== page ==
All climbing and related activities are planned and organized daily by a Climbing Committee, made up of the camp manager, the guides and the amateur leaders. Each evening, the Climbing Committee plans a number of trips for the following day and posts sign-up sheets. The Committee assembles parties and leaders for each climb. With prior approval of the Climbing Committee, experienced members may form private climbing parties under their own leadership.

 

 

Hiking Days

Toe of the Big Eddy GlacierThe locations of our camps are in wild, remote and largely unvisited corners of the Canadian mountains. Maintained trails are usually non-existent, but there are always opportunities to hike into amazing places that few people have gone before. Hiking outings can be used as “off days” from the routine of early mornings and summit days and can be as ambitious or as casual as desired. They could involve climbing a hiking peak near camp or a short stroll followed by some time in the Tea Tent.

Hiking days are treated the same as mountaineering days, with outings supervised and approved by our camp staff. Longer outings may be guided.

 

 

Rock Climbing

GMC2012 Wk1 School of Rock LynnetteThe GMC is all about learning and refining skills and that includes rock climbing. In the days before our first guests arrive for the first week of camp, our staff will scout out and establish rock climbs on bluffs close to camp. Like hiking days, rock climbing days are often a great way to break up the early mornings and sometimes long days on the glaciers and mountains. For some they’re the perfect way to round out a day between returning from a peak and when the supper bell rings.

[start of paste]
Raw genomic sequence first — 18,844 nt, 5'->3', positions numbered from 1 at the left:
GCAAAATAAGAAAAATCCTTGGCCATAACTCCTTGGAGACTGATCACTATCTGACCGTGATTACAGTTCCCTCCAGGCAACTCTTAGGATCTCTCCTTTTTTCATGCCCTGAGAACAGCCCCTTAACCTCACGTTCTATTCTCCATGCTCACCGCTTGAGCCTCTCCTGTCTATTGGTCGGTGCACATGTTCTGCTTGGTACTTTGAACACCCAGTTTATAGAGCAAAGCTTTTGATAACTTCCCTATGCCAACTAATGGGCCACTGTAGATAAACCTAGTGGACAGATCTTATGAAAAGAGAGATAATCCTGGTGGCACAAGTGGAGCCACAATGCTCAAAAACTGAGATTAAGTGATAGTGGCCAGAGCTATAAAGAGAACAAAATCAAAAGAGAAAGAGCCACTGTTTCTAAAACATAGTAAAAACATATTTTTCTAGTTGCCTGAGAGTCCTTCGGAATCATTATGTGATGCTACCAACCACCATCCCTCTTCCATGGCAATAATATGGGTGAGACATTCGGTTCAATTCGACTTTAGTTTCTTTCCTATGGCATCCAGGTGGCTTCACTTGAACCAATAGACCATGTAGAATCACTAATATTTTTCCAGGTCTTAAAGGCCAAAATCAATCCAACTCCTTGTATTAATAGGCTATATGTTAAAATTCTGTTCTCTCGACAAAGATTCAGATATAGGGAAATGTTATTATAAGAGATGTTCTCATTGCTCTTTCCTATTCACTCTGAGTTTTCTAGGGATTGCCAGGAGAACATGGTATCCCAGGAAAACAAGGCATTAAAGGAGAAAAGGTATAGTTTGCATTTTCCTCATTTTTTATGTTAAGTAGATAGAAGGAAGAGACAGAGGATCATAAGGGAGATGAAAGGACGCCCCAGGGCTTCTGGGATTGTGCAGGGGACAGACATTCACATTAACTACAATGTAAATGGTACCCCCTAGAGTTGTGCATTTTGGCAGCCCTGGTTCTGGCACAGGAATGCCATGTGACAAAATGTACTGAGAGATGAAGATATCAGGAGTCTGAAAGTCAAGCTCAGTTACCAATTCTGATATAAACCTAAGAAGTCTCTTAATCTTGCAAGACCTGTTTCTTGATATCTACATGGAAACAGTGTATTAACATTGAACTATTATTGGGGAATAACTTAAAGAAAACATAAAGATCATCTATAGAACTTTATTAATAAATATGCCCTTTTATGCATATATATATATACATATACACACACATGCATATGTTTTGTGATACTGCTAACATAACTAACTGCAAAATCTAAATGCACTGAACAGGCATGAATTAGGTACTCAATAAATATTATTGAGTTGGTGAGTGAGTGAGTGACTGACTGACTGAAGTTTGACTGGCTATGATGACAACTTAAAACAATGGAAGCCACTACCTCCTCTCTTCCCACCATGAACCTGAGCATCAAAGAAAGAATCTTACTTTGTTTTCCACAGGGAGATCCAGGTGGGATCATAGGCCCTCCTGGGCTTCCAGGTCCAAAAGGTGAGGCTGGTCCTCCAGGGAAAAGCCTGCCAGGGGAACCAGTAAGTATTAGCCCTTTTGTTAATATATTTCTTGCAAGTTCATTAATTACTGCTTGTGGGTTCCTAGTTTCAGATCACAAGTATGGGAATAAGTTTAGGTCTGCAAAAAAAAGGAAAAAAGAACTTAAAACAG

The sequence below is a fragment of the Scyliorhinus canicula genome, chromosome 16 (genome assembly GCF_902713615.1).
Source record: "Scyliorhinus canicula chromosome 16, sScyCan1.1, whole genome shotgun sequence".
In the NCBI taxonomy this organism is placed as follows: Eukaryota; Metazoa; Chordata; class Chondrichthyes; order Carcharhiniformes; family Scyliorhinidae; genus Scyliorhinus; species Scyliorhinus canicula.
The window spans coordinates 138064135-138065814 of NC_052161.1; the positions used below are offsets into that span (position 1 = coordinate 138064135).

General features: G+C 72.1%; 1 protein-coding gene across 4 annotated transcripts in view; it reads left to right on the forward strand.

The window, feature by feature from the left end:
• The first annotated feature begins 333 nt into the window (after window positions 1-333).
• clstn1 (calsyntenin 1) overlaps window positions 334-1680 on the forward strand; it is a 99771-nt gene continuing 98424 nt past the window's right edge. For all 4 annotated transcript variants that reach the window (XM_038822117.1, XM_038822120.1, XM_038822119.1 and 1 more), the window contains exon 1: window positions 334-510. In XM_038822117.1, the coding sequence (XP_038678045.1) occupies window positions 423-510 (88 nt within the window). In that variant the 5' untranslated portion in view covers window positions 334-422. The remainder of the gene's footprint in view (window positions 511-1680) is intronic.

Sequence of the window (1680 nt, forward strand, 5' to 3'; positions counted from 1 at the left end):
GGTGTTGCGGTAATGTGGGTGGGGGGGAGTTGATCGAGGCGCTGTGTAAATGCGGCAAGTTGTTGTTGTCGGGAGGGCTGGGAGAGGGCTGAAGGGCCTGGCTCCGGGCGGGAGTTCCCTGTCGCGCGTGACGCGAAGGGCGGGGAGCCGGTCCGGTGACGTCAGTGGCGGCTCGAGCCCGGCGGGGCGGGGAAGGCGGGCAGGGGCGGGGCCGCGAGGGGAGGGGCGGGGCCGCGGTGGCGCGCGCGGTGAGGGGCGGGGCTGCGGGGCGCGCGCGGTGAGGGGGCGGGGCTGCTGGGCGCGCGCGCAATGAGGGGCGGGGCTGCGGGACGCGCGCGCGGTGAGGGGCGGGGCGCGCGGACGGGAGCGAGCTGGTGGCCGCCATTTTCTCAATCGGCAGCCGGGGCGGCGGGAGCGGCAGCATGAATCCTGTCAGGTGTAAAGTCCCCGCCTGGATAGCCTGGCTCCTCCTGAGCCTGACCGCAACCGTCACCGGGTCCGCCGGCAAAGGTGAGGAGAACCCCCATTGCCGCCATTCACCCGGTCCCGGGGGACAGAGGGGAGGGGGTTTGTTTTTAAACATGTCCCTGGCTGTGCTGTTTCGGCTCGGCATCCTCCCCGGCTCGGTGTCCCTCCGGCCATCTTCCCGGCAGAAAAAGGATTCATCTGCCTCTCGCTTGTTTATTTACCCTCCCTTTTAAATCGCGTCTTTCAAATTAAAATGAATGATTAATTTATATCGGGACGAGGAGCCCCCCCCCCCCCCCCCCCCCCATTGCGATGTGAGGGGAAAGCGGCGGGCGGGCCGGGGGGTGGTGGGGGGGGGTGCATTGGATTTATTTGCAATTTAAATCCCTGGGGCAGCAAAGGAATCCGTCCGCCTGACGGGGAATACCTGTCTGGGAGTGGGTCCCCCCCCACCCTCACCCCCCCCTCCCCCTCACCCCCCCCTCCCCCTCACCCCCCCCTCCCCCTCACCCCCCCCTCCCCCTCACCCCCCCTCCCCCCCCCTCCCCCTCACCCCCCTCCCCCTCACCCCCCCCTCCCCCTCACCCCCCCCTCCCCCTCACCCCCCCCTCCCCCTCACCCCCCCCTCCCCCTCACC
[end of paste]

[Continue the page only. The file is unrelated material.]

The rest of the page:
Who can attend the GMC?

The GMC welcomes all Alpine Club of Canada members, 16 years of age or older, novice to expert. A wide range of objectives are available, depending on member’s ability, fitness and length of day desired. Objectives include everything from scrambling to advanced rock, snow and/or ice climbs. Introductory and intermediate skill reviews are offered on snow, rock and ice (depending on available terrain).

Sample day at the GMC—though no two days are ever quite the same, are they?

4:00AM  Early wake up horn blows for climbers with longer days ahead of them
4:30AM  Early breakfast is served
5:00AM  Rope teams leave camp for longer days/bigger objectives
6:00AM  General Wake-up Call
6:30AM  General Breakfast is served
7:00AM  More rope teams leave camp for shorter days, cragging etc.
In the field you will likely spend the day in a group with a Guide and/or amateur leaders. Ratios will vary depending to your chosen objective. Objectives may include prominent peaks in the area, nearby peaks and ridges, or curriculum fine-tune your knowledge and skills. Approaches to climbs may be lengthy with significant elevation gain, and will likely involve roped glacier travel. Many factors (including weather) will determine your groups’ success in reaching any summits. All-in-all the focus of the day is to have fun!
2:00 – 4:00PM  Rope teams arrive back at camp
2:00 – 6:00PM  Free time (showers, tea time, etc.), and the choice of objectives for the next day is posted
6:00PM  Supper is served
7:30PM  Buffet set out to make lunches for the next day

Historic surprise on the summit

Front and back sides of a business card found in the cairn at the summit of Grand Mountain. Photo: Jeremy Mackenzie

A very exciting discovery was made on Week 5 of the 2010 GMC when Jeremy Mackenzie and his group made the summit of Grand Mountain. Tucked in the cairn was a small, rusty tin that appeared to hold the summit registry. When they opened it they discovered only three entries inside — one from 1976, one from 1955 and finally a business card from Howard Palmer. On it he and E. Holway recorded the first ascent of the peak in August of 1910. It was a pretty special moment to realize that they had arrived on top within a couple of weeks of the 100th anniversary of the first ascent of this peak! Those guys were tough! The group recorded their names in the registry (and those of the other successful GMCers form earlier in the week), and then returned the tin and its contents to the cairn.

An ACC tradition since 1906